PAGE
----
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Re: [Chicken-users] News from the Barnyard

From: Felix Winkelmann
Subject: Re: [Chicken-users] News from the Barnyard
Date: Fri, 13 Jun 2003 12:06:33 +0200
User-agent: Mozilla/5.0 (Windows; U; Windows NT 5.1; en-US; rv:1.0.0) Gecko/20020530

Joerg F. Wittenberger wrote:

Anyway: rscheme uses (to my understanding) a register file (vector of
values) for parameters.  If I keep calling functions, which all have
the same signature and only modify a few of the parameters, the
rscheme compiler seems to feed mostly /* NOOP */ to C (except for the
modified parameters) - hardly beatable in runtime.  Chicken seems to
fill yet another stack frame.  Am I right?

Yes, right. Peter Keller had an interesting idea about "re-using" stack
frames (or better: using statically allocated ones), but this seems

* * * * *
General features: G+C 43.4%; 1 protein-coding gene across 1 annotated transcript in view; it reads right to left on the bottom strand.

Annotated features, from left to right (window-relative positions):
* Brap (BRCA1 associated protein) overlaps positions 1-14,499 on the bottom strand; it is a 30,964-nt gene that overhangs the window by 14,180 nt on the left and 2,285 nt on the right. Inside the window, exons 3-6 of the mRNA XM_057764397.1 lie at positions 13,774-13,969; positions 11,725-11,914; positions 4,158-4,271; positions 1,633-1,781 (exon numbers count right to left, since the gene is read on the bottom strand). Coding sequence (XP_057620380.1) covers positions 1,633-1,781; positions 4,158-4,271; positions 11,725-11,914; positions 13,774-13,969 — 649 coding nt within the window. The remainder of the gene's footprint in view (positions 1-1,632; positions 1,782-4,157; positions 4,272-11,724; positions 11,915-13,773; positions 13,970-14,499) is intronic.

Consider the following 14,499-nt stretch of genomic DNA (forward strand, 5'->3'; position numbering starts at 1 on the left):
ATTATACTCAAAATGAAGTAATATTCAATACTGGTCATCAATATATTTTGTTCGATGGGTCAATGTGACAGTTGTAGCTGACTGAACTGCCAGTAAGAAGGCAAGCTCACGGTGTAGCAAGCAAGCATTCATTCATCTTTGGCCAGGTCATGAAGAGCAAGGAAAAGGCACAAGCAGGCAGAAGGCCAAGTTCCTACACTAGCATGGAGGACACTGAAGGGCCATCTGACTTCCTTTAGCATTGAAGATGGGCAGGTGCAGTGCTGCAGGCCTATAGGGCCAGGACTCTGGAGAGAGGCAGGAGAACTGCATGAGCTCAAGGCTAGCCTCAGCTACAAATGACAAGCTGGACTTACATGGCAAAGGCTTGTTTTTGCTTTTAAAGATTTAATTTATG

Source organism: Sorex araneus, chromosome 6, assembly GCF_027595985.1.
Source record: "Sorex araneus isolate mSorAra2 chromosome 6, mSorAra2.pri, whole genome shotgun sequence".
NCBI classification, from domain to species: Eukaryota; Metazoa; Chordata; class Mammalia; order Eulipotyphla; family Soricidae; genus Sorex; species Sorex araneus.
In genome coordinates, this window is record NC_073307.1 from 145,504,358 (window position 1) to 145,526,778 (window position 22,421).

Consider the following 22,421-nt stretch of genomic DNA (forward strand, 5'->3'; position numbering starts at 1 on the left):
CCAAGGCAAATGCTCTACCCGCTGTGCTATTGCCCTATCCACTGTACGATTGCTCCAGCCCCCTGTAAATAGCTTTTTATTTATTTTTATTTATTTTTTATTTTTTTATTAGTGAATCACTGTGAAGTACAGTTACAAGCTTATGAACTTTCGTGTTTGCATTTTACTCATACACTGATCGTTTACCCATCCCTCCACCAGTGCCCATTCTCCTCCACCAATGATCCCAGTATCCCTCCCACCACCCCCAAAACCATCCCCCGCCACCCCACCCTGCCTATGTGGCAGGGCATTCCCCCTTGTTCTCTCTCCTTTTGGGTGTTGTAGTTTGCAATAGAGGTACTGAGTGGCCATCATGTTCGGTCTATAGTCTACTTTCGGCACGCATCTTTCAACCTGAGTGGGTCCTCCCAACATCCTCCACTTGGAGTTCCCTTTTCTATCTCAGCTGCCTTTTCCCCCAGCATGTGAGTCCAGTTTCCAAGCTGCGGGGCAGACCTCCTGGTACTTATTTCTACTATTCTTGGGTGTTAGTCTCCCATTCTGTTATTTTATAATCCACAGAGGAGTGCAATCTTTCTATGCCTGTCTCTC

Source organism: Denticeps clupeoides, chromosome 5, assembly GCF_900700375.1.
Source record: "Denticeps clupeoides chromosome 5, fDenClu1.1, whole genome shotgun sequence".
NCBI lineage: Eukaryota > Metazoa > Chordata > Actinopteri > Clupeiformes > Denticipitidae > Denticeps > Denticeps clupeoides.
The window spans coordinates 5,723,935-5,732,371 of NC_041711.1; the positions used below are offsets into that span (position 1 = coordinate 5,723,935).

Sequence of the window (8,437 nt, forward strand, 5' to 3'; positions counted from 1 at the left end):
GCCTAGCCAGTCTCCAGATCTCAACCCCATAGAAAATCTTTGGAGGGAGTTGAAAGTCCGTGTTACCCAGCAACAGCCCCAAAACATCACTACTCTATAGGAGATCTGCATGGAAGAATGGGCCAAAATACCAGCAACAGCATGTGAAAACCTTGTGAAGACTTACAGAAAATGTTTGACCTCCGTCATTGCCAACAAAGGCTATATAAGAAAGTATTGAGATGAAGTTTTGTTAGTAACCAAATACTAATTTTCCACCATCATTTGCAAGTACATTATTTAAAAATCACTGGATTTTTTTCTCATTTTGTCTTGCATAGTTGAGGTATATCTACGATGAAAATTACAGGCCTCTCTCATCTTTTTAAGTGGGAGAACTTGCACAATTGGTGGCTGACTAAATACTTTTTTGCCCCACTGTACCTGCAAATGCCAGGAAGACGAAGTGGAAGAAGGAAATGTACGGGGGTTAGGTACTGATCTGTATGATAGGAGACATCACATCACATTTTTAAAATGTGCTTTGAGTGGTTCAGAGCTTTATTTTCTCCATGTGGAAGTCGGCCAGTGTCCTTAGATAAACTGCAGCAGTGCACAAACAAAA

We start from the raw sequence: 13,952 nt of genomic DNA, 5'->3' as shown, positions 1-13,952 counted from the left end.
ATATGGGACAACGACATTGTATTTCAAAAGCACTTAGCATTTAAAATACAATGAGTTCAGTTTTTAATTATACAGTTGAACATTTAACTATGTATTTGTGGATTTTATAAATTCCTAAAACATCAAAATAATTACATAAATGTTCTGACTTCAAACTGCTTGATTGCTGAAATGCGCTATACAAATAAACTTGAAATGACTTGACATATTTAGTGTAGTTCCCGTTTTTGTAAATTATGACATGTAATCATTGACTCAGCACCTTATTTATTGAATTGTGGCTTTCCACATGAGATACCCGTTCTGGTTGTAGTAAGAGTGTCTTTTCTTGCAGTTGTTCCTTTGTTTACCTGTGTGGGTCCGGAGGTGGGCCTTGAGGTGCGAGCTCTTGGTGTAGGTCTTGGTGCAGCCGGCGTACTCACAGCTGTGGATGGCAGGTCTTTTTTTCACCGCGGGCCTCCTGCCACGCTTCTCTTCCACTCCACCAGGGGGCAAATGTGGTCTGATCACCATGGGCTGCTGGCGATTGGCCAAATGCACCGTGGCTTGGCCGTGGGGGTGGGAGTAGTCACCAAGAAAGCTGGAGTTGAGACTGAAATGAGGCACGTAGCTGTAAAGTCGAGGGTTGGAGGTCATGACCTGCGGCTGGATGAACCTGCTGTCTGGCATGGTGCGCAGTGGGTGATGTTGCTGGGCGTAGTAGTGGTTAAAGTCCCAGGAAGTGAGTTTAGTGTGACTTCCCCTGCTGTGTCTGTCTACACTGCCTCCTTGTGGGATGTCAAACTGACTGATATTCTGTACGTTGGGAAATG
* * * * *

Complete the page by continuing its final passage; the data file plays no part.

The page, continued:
to break the garbage collector... We have to look more into that.

Keep in mind: that's a wild guess.  There is also the fact that the
Scheme interpreter in rscheme apparently compiles into byte code,
which the one in Askemos does not.  I have no idea, which one would be
faster.  (Bytecompile effort doesn't really count, the Askemos caches
quite a few things, also calls to 'eval'.)

Yes, Chicken uses a "closure tree" for interpretation (as in that
paper by Feeley et. al) which is extremely elegant and quite simple
to implement. But a byte-compiler is still much faster, though.
Unfortunately, it's rather tricky to use normal direct-style
byte-compilation in a CPS environment (like Chicken's compiled
code representation) (I tried).


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